January–February 2020

Contents Related Letters

. . . and a Collector’s Appeal

In my endeavours to collect the first 1,000 books from the Penguin Main Series, I’m still missing seven: Beatrice Kean Seymour, False Spring (no. 324); The Times Second Crossword Book (no. 367); Lewis Robinson, The General Goes Too Far (no. 383); Anthony Berkeley, Panic Party (no. 402); Anthony Berkeley, The Second Shot (no. 409); Richard Keverne, Artifex Intervenes (no. 410); and Morley Adams, The Third Penguin Crossword Puzzle Book (no. 460). I think 993 out of 1,000 is pretty good, considering that I’m not exactly in the centre of second-hand bookshops!

I could also use earlier editions of Margery Allingham, Death of a Ghost (no. 379); Richard Keverne, William Cook: Antique Dealer (no. 384); Dorothy Hughes, The Bamboo Blonde (no. 397); and Graham Greene, Brighton Rock (no. 442).

So if any of you happen to be browsing around anywhere in the world, please keep an eye out and don’t hesitate to buy any of my missing titles. The Literary Review of Canada has agreed to put us in touch if you’re successful.

Nick Rundall

Re: “Fake Views,” by Kyle Wyatt

Thank you for your editorial on digital mapping. My own experience with the GPS system in my 2016 Volkswagen Golf confirms your concerns with the “misplaced objective authority” that digital mapping assumes for us. Yes, my GPS system usually takes me to any destination that I ask of it, and it is indeed superior to conventional analog maps in all the roads it shows me. At the same time, its maps make arbitrary and potentially misleading choices about the communities I pass by — often highlighting minor locations rather than showing me places I might be able find gas or an ice cream cone. I have been monitoring this over the past year and a half, and find this a consistent pattern, whether in the United States or southwestern Ontario.

My observation is that digital mapping is narrowing our understanding of the world just as digital communications do in many other ways. Absolutely, my digital subscriptions take me to my favourite Globe and Mail columnists more quickly and efficiently than a physical paper ever can, but can they fulfill me with stories or issues or columnists as a printed weekend edition does?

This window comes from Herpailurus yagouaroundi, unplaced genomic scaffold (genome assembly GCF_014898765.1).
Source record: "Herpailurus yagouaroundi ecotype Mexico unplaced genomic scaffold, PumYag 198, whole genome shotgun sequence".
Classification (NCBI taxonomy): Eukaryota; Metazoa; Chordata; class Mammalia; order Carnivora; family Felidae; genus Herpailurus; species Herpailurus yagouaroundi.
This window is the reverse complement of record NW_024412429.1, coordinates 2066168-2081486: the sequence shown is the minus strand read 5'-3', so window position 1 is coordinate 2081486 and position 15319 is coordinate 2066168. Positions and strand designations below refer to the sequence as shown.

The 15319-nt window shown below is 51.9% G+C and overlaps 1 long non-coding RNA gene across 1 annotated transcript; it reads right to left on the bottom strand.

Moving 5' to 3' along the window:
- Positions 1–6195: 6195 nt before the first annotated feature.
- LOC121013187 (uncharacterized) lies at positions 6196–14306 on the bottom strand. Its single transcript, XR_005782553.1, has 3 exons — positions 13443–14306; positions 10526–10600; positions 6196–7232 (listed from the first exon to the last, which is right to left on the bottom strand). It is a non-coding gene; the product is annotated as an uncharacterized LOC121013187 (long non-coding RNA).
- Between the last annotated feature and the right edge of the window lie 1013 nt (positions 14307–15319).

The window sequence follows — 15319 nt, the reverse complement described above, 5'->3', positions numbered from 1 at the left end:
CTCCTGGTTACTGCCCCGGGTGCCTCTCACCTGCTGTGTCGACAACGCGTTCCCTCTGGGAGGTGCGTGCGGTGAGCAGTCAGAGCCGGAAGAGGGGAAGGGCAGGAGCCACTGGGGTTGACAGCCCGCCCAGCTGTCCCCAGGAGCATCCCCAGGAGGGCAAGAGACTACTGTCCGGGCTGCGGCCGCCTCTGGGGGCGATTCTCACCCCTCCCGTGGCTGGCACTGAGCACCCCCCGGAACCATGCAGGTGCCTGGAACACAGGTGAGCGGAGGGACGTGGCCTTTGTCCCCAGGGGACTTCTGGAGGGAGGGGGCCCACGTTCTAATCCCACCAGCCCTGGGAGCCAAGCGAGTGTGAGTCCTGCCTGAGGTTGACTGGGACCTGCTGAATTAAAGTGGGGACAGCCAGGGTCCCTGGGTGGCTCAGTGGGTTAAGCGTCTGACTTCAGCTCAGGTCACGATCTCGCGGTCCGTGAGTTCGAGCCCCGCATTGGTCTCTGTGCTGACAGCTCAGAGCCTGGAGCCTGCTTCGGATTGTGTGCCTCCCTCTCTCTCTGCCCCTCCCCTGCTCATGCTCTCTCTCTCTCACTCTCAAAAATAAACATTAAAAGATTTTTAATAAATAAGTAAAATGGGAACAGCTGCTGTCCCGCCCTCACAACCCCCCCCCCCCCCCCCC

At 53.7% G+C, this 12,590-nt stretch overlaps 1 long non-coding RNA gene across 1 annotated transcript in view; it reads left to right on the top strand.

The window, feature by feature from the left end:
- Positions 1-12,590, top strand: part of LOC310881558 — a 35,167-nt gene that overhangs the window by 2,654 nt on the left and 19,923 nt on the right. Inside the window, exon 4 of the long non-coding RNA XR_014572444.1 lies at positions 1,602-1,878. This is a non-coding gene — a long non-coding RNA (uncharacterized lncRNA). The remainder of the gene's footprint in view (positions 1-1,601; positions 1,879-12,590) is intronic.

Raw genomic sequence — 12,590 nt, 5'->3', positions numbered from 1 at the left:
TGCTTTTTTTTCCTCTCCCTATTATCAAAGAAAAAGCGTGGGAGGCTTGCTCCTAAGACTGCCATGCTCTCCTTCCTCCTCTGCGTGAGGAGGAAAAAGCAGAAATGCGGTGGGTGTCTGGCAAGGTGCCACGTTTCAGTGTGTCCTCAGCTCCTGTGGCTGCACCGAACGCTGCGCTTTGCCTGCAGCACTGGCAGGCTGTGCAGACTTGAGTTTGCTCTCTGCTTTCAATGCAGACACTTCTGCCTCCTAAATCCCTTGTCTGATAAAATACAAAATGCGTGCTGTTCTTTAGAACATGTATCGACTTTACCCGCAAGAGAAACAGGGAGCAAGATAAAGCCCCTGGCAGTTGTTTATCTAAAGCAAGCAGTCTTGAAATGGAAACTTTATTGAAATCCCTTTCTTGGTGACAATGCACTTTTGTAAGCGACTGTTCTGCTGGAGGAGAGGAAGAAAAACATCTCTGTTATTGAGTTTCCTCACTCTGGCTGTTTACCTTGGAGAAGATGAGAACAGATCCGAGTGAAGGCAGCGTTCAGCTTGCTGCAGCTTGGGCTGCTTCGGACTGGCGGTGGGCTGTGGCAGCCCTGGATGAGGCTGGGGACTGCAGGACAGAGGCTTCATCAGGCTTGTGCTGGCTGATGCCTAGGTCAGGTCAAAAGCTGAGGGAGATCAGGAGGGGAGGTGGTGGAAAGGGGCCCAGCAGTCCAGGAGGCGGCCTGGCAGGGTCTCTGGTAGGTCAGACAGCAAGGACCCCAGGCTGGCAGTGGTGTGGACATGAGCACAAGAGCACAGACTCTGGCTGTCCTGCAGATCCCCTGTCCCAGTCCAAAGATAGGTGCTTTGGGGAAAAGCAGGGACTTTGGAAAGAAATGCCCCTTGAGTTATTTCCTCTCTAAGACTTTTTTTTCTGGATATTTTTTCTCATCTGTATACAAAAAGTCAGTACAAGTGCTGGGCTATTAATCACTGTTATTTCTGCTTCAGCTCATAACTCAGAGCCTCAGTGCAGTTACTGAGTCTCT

We don’t know what we don’t know, and with digital communications we are becoming more and more enamoured of ourselves — less curious and more distracted by the larger world.

Ernest J. Dick
Granville Ferry, Nova Scotia

Re: “Mercury Rising,” by Craig Taylor

Craig Taylor’s instructive article has challenged me to voice my opinion on another topic. The challenges of climate change will not be solved until the “monied class” (referenced in the same issue by Pamela Divinsky) has figured out how to deal with threats to the environment, while maintaining or improving stock prices and salaries. An urgent question becomes: Are corporate board members willing to rise to the challenge?

C. H. Diltz
Uxbridge, Ontario

Re: “Peace Out,” by Graeme Young

Totally revamped for 2020: new design, way more articles, and a great selection of reviews as well as essays. My favourite is probably Graeme Young’s honest, if uncomfortable, look at Canada’s role in the world.

via Twitter

Re: “Claim Game,” by Sasha Chabot-Gaspé

As settlers try to go about partnerships and friendships, learn reciprocity and humility . . . this piece is so important and such a blessing.

via Twitter

Re: “A Question of Our Time,” by Mayann Francis

This was such a captivating and touching read. Dr. Francis’s words, whether written or spoken, are truly inspiring. A great read that I would personally recommend.

Kayler Mutyabule

The Literary Review of Canada welcomes your comments and feedback, which we may edit for length, clarity, and accuracy. Write to letters@reviewcanada.ca.

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